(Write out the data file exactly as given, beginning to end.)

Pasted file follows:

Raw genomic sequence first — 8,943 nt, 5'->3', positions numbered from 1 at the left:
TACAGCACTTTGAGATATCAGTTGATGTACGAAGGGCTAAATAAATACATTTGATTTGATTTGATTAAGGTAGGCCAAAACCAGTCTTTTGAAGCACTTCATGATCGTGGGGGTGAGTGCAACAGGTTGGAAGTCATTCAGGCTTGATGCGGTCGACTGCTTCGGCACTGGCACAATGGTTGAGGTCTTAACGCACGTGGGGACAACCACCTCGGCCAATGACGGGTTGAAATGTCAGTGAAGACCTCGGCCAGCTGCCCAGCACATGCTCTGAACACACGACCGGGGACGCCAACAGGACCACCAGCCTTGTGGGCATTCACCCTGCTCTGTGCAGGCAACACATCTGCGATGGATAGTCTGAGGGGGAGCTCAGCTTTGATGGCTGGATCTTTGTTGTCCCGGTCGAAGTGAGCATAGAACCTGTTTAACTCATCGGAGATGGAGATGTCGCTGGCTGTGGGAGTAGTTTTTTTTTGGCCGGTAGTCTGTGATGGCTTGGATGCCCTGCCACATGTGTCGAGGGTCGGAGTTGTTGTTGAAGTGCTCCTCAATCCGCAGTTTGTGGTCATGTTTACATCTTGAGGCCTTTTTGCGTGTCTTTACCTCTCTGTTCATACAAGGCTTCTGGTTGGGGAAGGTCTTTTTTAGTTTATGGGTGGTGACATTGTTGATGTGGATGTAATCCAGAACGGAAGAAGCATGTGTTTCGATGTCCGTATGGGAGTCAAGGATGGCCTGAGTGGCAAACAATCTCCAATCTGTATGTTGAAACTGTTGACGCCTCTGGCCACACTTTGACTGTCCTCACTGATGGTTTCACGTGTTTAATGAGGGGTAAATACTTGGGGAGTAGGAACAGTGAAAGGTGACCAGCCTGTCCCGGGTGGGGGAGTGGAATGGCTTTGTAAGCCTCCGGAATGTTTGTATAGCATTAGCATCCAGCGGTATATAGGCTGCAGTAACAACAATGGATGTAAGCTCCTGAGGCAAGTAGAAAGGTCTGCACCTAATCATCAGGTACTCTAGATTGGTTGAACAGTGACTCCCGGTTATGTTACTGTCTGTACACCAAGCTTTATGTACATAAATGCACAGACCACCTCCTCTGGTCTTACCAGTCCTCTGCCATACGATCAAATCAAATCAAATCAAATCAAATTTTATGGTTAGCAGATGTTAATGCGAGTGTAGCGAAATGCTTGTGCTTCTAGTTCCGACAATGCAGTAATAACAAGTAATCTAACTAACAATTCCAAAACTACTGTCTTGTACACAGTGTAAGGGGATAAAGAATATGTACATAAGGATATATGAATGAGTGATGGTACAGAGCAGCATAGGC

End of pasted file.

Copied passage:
Raw genomic sequence first — 8,943 nt, 5'->3', positions numbered from 1 at the left:
TACAGCACTTTGAGATATCAGTTGATGTACGAAGGGCTAAATAAATACATTTGATTTGATTTGATTAAGGTAGGCCAAAACCAGTCTTTTGAAGCACTTCATGATCGTGGGGGTGAGTGCAACAGGTTGGAAGTCATTCAGGCTTGATGCGGTCGACTGCTTCGGCACTGGCACAATGGTTGAGGTCTTAACGCACGTGGGGACAACCACCTCGGCCAATGACGGGTTGAAATGTCAGTGAAGACCTCGGCCAGCTGCCCAGCACATGCTCTGAACACACGACCGGGGACGCCAACAGGACCACCAGCCTTGTGGGCATTCACCCTGCTCTGTGCAGGCAACACATCTGCGATGGATAGTCTGAGGGGGAGCTCAGCTTTGATGGCTGGATCTTTGTTGTCCCGGTCGAAGTGAGCATAGAACCTGTTTAACTCATCGGAGATGGAGATGTCGCTGGCTGTGGGAGTAGTTTTTTTTTGGCCGGTAGTCTGTGATGGCTTGGATGCCCTGCCACATGTGTCGAGGGTCGGAGTTGTTGTTGAAGTGCTCCTCAATCCGCAGTTTGTGGTCATGTTTACATCTTGAGGCCTTTTTGCGTGTCTTTACCTCTCTGTTCATACAAGGCTTCTGGTTGGGGAAGGTCTTTTTTAGTTTATGGGTGGTGACATTGTTGATGTGGATGTAATCCAGAACGGAAGAAGCATGTGTTTCGATGTCCGTATGGGAGTCAAGGATGGCCTGAGTGGCAAACAATCTCCAATCTGTATGTTGAAACTGTTGACGCCTCTGGCCACACTTTGACTGTCCTCACTGATGGTTTCACGTGTTTAATGAGGGGTAAATACTTGGGGAGTAGGAACAGTGAAAGGTGACCAGCCTGTCCCGGGTGGGGGAGTGGAATGGCTTTGTAAGCCTCCGGAATGTTTGTATAGCATTAGCATCCAGCGGTATATAGGCTGCAGTAACAACAATGGATGTAAGCTCCTGAGGCAAGTAGAAAGGTCTGCACCTAATCATCAGGTACTCTAGATTGGTTGAACAGTGACTCCCGGTTATGTTACTGTCTGTACACCAAGCTTTATGTACATAAATGCACAGACCACCTCCTCTGGTCTTACCAGTCCTCTGCCATACGATCAAATCAAATCAAATCAAATCAAATTTTATGGTTAGCAGATGTTAATGCGAGTGTAGCGAAATGCTTGTGCTTCTAGTTCCGACAATGCAGTAATAACAAGTAATCTAACTAACAATTCCAAAACTACTGTCTTGTACACAGTGTAAGGGGATAAAGAATATGTACATAAGGATATATGAATGAGTGATGGTACAGAGCAGCATAGGC